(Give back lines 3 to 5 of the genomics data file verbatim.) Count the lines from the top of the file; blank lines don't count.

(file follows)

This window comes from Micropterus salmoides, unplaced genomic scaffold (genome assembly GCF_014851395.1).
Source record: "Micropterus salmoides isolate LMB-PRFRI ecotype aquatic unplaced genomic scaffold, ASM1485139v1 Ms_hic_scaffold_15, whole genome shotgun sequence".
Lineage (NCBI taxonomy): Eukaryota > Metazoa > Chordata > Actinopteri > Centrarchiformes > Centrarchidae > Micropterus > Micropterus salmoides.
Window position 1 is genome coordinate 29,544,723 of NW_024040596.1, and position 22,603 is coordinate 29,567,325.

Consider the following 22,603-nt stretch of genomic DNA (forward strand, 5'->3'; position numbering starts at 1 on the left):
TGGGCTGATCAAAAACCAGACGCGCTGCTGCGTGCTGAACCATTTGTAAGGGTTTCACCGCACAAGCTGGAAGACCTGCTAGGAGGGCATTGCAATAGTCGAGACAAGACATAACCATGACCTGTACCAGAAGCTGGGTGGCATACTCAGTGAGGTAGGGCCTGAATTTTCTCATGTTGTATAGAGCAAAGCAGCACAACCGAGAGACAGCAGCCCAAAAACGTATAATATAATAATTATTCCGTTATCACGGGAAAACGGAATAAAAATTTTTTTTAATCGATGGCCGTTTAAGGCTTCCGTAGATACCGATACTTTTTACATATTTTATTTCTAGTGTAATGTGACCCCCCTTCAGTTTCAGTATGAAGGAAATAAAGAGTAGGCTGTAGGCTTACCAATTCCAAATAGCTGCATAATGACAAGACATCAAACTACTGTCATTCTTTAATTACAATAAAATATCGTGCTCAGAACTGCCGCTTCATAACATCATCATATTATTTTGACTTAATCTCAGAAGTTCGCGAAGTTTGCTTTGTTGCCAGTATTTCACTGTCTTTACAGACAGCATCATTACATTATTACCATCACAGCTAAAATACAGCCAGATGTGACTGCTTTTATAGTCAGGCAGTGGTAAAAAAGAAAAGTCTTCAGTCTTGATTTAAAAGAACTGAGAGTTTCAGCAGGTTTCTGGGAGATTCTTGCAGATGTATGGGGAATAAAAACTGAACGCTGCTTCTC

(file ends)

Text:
Lineage (NCBI taxonomy): Eukaryota > Metazoa > Chordata > Actinopteri > Centrarchiformes > Centrarchidae > Micropterus > Micropterus salmoides.
Window position 1 is genome coordinate 29,544,723 of NW_024040596.1, and position 22,603 is coordinate 29,567,325.

Consider the following 22,603-nt stretch of genomic DNA (forward strand, 5'->3'; position numbering starts at 1 on the left):